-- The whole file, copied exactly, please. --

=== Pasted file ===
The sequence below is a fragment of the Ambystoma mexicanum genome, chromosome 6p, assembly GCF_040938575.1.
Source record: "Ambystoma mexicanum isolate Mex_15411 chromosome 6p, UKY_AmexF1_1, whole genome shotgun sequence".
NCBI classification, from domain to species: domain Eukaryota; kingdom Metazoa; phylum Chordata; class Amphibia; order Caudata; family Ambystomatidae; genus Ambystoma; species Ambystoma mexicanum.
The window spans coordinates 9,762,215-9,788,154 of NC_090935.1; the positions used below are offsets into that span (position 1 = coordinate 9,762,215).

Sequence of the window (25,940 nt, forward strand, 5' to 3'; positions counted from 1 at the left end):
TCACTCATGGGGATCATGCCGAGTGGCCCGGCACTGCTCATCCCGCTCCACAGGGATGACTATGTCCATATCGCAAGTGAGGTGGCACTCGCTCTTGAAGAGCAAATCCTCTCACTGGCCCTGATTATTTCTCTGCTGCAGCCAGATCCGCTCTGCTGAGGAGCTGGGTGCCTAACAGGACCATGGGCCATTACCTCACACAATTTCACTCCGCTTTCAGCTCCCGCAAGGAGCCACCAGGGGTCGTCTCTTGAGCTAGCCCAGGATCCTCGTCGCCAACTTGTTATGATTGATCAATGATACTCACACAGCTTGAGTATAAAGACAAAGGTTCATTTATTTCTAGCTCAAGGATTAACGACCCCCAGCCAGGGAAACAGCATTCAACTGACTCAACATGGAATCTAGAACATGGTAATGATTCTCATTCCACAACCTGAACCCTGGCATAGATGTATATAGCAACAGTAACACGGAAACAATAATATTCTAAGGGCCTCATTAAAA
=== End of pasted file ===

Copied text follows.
The sequence below is a fragment of the Ambystoma mexicanum genome, chromosome 6p, assembly GCF_040938575.1.
Source record: "Ambystoma mexicanum isolate Mex_15411 chromosome 6p, UKY_AmexF1_1, whole genome shotgun sequence".
NCBI classification, from domain to species: domain Eukaryota; kingdom Metazoa; phylum Chordata; class Amphibia; order Caudata; family Ambystomatidae; genus Ambystoma; species Ambystoma mexicanum.
The window spans coordinates 9,762,215-9,788,154 of NC_090935.1; the positions used below are offsets into that span (position 1 = coordinate 9,762,215).

Sequence of the window (25,940 nt, forward strand, 5' to 3'; positions counted from 1 at the left end):
TCACTCATGGGGATCATGCCGAGTGGCCCGGCACTGCTCATCCCGCTCCACAGGGATGACTATGTCCATATCGCAAGTGAGGTGGCACTCGCTCTTGAAGAGCAAATCCTCTCACTGGCCCTGATTATTTCTCTGCTGCAGCCAGATCCGCTCTGCTGAGGAGCTGGGTGCCTAACAGGACCATGGGCCATTACCTCACACAATTTCACTCCGCTTTCAGCTCCCGCAAGGAGCCACCAGGGGTCGTCTCTTGAGCTAGCCCAGGATCCTCGTCGCCAACTTGTTATGATTGATCAATGATACTCACACAGCTTGAGTATAAAGACAAAGGTTCATTTATTTCTAGCTCAAGGATTAACGACCCCCAGCCAGGGAAACAGCATTCAACTGACTCAACATGGAATCTAGAACATGGTAATGATTCTCATTCCACAACCTGAACCCTGGCATAGATGTATATAGCAACAGTAACACGGAAACAATAATATTCTAAGGGCCTCATTAAAA